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Replying to Carolynne:
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By C J EYRE
22nd Jul 2020 16:10

As I started this, let me ask how many Accountants have completed the new Capital Gains Tax Return. I have completed 2 so far, a joint let property. Don't quite understand why we have to do so much work. Firstly the clients have to open a Government Gateway, fortunately they both had a computer, and then they had to click on complete CGT Return. They get a number which they have to then send to me. I then had to open an Agents Service account and enter this number in the appropriate box to then be given an Web address to sent to both my clients who have to then tick it to authorise me to act on their behalf, before then letting me know they have done that. I then complete the CGT Return, but have to estimate how much Tax they have to pay and let them know the Tax Reference they have to put on the back of their cheques. Then I understand that I have to put all these figures again on next years Tax Return and adjust any payment accordingly. And all this has to be done within 30 of the sale.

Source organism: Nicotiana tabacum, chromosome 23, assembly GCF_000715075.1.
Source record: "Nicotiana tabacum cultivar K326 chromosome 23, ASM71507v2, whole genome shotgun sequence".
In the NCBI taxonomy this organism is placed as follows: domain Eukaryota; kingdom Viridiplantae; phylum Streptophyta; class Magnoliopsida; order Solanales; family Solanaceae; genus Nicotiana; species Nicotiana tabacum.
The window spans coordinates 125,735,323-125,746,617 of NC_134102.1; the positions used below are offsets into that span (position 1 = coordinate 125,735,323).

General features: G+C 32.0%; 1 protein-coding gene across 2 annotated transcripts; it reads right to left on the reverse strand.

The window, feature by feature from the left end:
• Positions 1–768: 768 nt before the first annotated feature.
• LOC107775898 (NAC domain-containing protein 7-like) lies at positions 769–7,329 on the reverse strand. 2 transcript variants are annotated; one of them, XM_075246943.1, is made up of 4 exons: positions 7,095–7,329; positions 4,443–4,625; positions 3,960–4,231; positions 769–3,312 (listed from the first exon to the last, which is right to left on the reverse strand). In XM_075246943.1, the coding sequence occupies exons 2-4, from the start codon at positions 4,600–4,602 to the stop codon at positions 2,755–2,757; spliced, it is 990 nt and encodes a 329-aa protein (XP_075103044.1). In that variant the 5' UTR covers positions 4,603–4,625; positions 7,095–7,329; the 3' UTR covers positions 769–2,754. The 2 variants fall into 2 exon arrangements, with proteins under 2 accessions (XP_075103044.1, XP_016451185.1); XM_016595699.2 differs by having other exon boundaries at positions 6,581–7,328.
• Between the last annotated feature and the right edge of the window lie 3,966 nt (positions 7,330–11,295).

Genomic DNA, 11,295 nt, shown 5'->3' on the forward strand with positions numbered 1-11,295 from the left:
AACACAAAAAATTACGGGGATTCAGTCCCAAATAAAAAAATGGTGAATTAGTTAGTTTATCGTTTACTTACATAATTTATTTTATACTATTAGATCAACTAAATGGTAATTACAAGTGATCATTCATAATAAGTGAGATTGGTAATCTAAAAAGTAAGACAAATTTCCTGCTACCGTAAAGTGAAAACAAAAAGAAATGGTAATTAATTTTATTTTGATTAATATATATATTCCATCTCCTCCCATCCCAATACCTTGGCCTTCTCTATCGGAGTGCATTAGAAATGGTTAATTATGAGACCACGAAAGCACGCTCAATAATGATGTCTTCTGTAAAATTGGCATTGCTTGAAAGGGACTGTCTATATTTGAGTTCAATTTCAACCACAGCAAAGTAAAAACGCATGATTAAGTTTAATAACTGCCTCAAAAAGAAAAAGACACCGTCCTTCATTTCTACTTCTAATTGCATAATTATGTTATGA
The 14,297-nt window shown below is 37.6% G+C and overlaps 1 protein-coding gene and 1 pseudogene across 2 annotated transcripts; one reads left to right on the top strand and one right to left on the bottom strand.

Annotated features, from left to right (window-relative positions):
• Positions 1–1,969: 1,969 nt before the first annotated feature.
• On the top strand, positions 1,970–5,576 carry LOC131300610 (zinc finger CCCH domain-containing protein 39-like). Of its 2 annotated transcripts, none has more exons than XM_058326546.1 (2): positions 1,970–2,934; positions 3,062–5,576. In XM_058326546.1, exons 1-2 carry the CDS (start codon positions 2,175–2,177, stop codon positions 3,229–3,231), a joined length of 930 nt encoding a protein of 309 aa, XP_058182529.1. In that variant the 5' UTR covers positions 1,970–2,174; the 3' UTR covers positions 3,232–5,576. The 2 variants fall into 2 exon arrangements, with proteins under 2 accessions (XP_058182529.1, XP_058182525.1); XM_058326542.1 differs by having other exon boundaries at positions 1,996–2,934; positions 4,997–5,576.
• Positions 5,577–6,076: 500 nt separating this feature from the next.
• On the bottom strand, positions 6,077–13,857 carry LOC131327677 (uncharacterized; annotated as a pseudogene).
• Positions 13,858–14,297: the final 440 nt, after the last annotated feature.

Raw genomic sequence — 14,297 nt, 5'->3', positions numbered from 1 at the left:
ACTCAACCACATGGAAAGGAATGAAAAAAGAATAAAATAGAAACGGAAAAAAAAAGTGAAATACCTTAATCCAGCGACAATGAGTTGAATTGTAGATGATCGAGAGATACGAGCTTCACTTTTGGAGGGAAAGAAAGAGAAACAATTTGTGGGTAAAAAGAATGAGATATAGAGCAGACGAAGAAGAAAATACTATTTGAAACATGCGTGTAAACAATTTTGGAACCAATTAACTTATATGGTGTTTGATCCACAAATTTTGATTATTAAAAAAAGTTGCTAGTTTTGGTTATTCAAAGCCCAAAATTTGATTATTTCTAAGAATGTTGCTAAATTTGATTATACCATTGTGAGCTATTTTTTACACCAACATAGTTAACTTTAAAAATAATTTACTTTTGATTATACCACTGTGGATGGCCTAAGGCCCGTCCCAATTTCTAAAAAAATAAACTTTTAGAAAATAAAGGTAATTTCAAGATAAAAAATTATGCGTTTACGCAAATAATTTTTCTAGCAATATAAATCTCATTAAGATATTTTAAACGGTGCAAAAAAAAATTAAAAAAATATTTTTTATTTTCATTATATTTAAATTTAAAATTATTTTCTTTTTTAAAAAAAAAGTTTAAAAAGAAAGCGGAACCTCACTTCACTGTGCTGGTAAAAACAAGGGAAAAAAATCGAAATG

Its all a waste of time, no wonder I am looking at packing it all in next January.

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Replying to Ian McTernan CTA:
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By puzzel
22nd Jul 2020 19:17

A lot of letting agents are already geared up to reporting the income and expenditure of rental properties, more so for those that live abroad.
Many letting agents are also required to submit an annual return to HMRC of there landlords and rental income, and has been so for a good few years.
The work load will pass more to the letting agent and not use.
More a case of the landlord pays his tax on a monthly basis, then an adjustment at the year end.
CIS scheme springs to mind

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By ireallyshouldknowthisbut
22nd Jul 2020 13:03

Nothing has changed at since it was an appalling idea first time around.

I imagine the fact that VAT reg businesses are paying out money to use a third party software to file VAT is somehow a "success".

Despite the fact that for many business the only change has been to type the numbers into bridging software.

HMRC have not check or audited a single MTD process at client end to my knowledge and yet trumpet the 'success' of squandering millions of pounds developing a system which did what the old system did, just with slightly less functionality and a huge cost burden for businesses in the middle.